Interhigh Leadership Conference

Student leaders pose together after attending a half day leadership conference

On Jan. 11, the Seattle Public Schools area had its first ever Interhigh leadership conference, hosted right here at Hale. Seniors Denait Fisshazion, Precious Anetipa, and Olivia Mirascian organized this conference as their Hale Action Project after attending an annual conference held in Marysville every February.

“It’s a conference where we invite all Seattle public and private schools to attend and to talk about how to bring unity and diversity into leadership and into schools, but we’re also going to be having fun playing games, basically like a pep rally,” Fisshazion said.

The first conference was started by Scott Krenz, owner of Josten’s, a graduation apparel company, 26 years ago at Marysville Pilchuck High School.

“The very first one came from a leadership class, there were student leaders and I just started bringing in guest speakers in student leadership classes, and pretty soon we thought we should get more classes together,” Krenz said.

This idea planted the seeds for a tradition that later grew, as more and more schools were invited to attend.

The overall goal of the conference was to create collaboration between leadership classes of different schools and spread the message of wanting more diversity in leadership positions in the Seattle Public Schools.

“My goal is to make people aware of situations that are happening in our society, and how we can come together and unite,” Anetipa said.

With many large and complex moving parts, and people coming together from different places, setting up the event was difficult.

“It was a lot of work finding time to do it, since we also have college apps and school.

Since its our first ever, we’re creating the schedule and events, and we don’t have anyone to go to,” Fisshazion said.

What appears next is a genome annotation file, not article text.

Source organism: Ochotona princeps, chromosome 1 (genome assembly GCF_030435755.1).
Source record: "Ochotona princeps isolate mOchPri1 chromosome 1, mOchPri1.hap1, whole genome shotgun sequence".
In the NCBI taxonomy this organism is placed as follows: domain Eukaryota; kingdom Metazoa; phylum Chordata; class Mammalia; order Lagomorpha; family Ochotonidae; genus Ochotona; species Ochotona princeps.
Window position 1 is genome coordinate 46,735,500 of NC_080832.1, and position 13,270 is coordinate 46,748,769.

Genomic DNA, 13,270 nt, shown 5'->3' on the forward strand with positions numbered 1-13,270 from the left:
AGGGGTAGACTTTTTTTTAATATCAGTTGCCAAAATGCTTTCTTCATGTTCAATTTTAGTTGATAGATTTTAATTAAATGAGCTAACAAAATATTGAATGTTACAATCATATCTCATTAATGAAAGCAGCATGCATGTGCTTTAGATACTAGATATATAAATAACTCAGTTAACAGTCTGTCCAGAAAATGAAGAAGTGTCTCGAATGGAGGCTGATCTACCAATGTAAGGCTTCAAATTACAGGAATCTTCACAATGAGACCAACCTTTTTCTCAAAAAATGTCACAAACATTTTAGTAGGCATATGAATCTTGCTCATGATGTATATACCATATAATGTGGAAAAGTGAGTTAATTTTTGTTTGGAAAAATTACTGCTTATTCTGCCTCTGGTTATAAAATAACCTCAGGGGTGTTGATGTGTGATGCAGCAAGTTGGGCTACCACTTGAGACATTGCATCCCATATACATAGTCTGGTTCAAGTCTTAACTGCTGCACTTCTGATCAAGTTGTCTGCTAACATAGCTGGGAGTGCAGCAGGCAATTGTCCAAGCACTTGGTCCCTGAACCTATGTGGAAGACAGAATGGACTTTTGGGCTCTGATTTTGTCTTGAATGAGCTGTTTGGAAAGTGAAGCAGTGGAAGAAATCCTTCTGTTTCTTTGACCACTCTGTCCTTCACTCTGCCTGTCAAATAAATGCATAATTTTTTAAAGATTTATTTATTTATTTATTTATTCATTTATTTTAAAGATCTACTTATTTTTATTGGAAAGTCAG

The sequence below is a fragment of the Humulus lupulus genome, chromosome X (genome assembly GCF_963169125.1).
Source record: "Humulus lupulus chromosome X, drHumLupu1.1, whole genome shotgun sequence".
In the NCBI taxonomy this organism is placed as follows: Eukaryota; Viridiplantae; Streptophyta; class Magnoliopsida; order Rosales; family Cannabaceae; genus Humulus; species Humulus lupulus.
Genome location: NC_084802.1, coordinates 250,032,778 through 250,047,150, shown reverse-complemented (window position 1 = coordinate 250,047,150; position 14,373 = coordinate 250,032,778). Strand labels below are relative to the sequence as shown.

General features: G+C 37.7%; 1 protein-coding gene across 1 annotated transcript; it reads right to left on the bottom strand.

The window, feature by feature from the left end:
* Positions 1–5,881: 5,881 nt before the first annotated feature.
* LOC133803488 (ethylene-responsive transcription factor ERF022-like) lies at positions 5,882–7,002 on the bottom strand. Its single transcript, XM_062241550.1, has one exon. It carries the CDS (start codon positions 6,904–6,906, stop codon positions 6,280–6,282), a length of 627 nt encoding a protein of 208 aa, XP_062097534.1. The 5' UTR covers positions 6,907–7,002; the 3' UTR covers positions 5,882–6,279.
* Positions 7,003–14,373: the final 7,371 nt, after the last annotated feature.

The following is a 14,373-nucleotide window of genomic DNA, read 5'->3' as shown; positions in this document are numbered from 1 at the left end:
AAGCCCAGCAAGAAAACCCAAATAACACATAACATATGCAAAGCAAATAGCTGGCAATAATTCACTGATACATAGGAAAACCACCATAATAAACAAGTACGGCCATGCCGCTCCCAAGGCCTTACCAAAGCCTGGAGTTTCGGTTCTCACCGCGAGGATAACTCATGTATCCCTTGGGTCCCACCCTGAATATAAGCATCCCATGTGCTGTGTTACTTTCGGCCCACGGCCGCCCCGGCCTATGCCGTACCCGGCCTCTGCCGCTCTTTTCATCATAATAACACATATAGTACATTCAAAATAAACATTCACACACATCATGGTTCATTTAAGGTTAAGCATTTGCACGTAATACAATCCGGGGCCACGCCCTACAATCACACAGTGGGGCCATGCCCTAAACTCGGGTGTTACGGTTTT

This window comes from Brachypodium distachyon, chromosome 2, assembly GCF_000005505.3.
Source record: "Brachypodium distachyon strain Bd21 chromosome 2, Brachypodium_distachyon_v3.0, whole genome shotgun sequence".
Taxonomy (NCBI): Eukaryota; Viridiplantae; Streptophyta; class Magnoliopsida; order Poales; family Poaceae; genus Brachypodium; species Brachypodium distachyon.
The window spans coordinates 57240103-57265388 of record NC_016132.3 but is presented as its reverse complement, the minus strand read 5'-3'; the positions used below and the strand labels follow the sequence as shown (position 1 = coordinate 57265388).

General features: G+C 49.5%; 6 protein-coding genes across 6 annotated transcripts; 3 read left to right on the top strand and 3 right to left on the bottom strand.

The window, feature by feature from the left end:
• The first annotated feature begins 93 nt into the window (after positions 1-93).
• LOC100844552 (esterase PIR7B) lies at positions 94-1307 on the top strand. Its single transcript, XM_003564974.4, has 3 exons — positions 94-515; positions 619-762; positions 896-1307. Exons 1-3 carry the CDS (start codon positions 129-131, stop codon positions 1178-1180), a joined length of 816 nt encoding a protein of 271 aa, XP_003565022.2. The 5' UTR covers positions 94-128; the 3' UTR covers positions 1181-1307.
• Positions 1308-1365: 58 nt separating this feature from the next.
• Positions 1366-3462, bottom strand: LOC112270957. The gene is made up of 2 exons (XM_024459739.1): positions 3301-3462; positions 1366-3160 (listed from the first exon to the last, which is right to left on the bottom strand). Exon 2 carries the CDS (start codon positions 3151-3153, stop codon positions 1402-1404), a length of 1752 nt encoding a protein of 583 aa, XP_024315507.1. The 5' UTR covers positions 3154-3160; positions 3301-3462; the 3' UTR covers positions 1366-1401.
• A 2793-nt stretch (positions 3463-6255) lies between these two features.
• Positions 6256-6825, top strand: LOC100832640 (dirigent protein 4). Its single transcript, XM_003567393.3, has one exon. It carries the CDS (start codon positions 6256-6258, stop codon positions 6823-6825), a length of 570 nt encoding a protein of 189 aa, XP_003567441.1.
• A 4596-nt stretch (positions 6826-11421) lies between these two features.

The conference started out with an introduction of all the leadership classes that attended. Nathan Hale, Roosevelt, Ingraham, Chief Sealth, Garfield, and University Prep all had representatives at the conference. However, instead of formal introductions, they came in the form of karaoke. All the schools took turns leading the group in a lip sync, with a variety of hip hop and R&B songs.

There was a mix of interactive activities, like the presentation of the cheers at different schools, a Kahoot game about the history of Seattle with over 100 participants, and a dance battle that brought all of the students from the bleachers onto the gym floor. In between all the fun and games, guest and student speakers spoke out about the importance of diversity and the problems that affect us all in Seattle.

One guest speaker spoke about his relationship with his wife, who is Mexican, and how their marriage brought her culture into his life and changed it for the better. Others spoke about what it means to be leaders even outside of leadership positions, and the importance of it.

Along with the positivity in the atmosphere, there was a discussion of the problems that keep schools and classrooms from being diverse. All of the schools sat in the bleachers and each shared issues that were present at their own schools. Some of the biggest issues were microaggressions, social media hate pages, separation between cultural groups, lack of minorities, and shortage of cultural awareness.

To end the assembly, all of the classes were split up into smaller groups where they shared how their schools handled spirit days, assemblies, and events, but more importantly why they valued diversity.

“It really helps to make everyone feel represented and I think it’s a huge thing that a lot of schools struggle with. Especially Roosevelt too, so we’re working on things for [Martin Luther King] week to get people talking and to take strides forwards in diversity,” Roosevelt associated student body President Nate Koidahl said.

Photo By: Johnny Zhao


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